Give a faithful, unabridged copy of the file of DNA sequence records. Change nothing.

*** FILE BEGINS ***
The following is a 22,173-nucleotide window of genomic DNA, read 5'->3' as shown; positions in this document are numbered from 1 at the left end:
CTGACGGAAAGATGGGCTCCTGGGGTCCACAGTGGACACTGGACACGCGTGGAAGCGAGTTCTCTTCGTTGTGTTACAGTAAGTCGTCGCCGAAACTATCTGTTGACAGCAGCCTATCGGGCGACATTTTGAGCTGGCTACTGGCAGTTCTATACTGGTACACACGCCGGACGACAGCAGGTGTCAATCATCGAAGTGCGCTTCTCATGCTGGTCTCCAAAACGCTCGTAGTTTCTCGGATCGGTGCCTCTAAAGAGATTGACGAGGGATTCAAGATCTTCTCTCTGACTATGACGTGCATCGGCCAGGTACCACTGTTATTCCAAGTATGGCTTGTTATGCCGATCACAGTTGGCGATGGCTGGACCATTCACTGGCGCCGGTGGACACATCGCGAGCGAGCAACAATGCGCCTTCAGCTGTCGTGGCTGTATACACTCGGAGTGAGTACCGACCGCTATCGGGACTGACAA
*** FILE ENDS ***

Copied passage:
The following is a 22,173-nucleotide window of genomic DNA, read 5'->3' as shown; positions in this document are numbered from 1 at the left end:
CTGACGGAAAGATGGGCTCCTGGGGTCCACAGTGGACACTGGACACGCGTGGAAGCGAGTTCTCTTCGTTGTGTTACAGTAAGTCGTCGCCGAAACTATCTGTTGACAGCAGCCTATCGGGCGACATTTTGAGCTGGCTACTGGCAGTTCTATACTGGTACACACGCCGGACGACAGCAGGTGTCAATCATCGAAGTGCGCTTCTCATGCTGGTCTCCAAAACGCTCGTAGTTTCTCGGATCGGTGCCTCTAAAGAGATTGACGAGGGATTCAAGATCTTCTCTCTGACTATGACGTGCATCGGCCAGGTACCACTGTTATTCCAAGTATGGCTTGTTATGCCGATCACAGTTGGCGATGGCTGGACCATTCACTGGCGCCGGTGGACACATCGCGAGCGAGCAACAATGCGCCTTCAGCTGTCGTGGCTGTATACACTCGGAGTGAGTACCGACCGCTATCGGGACTGACAA